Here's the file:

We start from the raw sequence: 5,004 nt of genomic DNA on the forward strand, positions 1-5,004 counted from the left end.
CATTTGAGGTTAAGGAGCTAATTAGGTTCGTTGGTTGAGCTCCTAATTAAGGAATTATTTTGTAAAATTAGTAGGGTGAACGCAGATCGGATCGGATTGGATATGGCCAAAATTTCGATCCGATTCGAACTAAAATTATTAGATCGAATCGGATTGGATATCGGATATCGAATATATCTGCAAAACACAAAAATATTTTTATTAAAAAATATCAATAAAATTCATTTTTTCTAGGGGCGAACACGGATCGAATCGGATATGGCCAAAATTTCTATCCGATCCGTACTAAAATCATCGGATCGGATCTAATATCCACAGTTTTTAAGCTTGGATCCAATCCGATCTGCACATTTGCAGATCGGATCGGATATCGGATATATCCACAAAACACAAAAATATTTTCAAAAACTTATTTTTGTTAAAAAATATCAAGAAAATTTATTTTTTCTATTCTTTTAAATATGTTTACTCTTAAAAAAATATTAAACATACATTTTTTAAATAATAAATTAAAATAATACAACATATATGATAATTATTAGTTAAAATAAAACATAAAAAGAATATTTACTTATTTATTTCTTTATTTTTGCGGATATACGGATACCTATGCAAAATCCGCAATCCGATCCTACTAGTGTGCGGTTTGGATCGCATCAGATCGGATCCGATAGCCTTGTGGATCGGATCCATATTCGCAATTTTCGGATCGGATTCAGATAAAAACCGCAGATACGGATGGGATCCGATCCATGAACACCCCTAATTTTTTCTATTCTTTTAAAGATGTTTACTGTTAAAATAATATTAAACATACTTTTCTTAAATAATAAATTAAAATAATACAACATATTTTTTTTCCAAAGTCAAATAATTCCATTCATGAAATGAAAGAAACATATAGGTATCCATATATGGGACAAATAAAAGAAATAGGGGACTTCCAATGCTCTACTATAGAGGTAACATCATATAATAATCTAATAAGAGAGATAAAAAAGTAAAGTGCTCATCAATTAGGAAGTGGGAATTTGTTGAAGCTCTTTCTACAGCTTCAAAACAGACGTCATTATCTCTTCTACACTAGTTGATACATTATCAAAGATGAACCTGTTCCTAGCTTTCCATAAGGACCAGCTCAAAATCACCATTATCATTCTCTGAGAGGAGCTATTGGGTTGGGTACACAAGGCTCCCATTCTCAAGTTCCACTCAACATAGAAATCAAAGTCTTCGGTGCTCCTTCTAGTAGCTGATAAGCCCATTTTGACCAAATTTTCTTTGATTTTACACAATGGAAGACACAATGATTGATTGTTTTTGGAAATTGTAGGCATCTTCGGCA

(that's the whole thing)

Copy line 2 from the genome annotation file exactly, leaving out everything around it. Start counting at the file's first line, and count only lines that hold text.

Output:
CATTTGAGGTTAAGGAGCTAATTAGGTTCGTTGGTTGAGCTCCTAATTAAGGAATTATTTTGTAAAATTAGTAGGGTGAACGCAGATCGGATCGGATTGGATATGGCCAAAATTTCGATCCGATTCGAACTAAAATTATTAGATCGAATCGGATTGGATATCGGATATCGAATATATCTGCAAAACACAAAAATATTTTTATTAAAAAATATCAATAAAATTCATTTTTTCTAGGGGCGAACACGGATCGAATCGGATATGGCCAAAATTTCTATCCGATCCGTACTAAAATCATCGGATCGGATCTAATATCCACAGTTTTTAAGCTTGGATCCAATCCGATCTGCACATTTGCAGATCGGATCGGATATCGGATATATCCACAAAACACAAAAATATTTTCAAAAACTTATTTTTGTTAAAAAATATCAAGAAAATTTATTTTTTCTATTCTTTTAAATATGTTTACTCTTAAAAAAATATTAAACATACATTTTTTAAATAATAAATTAAAATAATACAACATATATGATAATTATTAGTTAAAATAAAACATAAAAAGAATATTTACTTATTTATTTCTTTATTTTTGCGGATATACGGATACCTATGCAAAATCCGCAATCCGATCCTACTAGTGTGCGGTTTGGATCGCATCAGATCGGATCCGATAGCCTTGTGGATCGGATCCATATTCGCAATTTTCGGATCGGATTCAGATAAAAACCGCAGATACGGATGGGATCCGATCCATGAACACCCCTAATTTTTTCTATTCTTTTAAAGATGTTTACTGTTAAAATAATATTAAACATACTTTTCTTAAATAATAAATTAAAATAATACAACATATTTTTTTTCCAAAGTCAAATAATTCCATTCATGAAATGAAAGAAACATATAGGTATCCATATATGGGACAAATAAAAGAAATAGGGGACTTCCAATGCTCTACTATAGAGGTAACATCATATAATAATCTAATAAGAGAGATAAAAAAGTAAAGTGCTCATCAATTAGGAAGTGGGAATTTGTTGAAGCTCTTTCTACAGCTTCAAAACAGACGTCATTATCTCTTCTACACTAGTTGATACATTATCAAAGATGAACCTGTTCCTAGCTTTCCATAAGGACCAGCTCAAAATCACCATTATCATTCTCTGAGAGGAGCTATTGGGTTGGGTACACAAGGCTCCCATTCTCAAGTTCCACTCAACATAGAAATCAAAGTCTTCGGTGCTCCTTCTAGTAGCTGATAAGCCCATTTTGACCAAATTTTCTTTGATTTTACACAATGGAAGACACAATGATTGATTGTTTTTGGAAATTGTAGGCATCTTCGGCA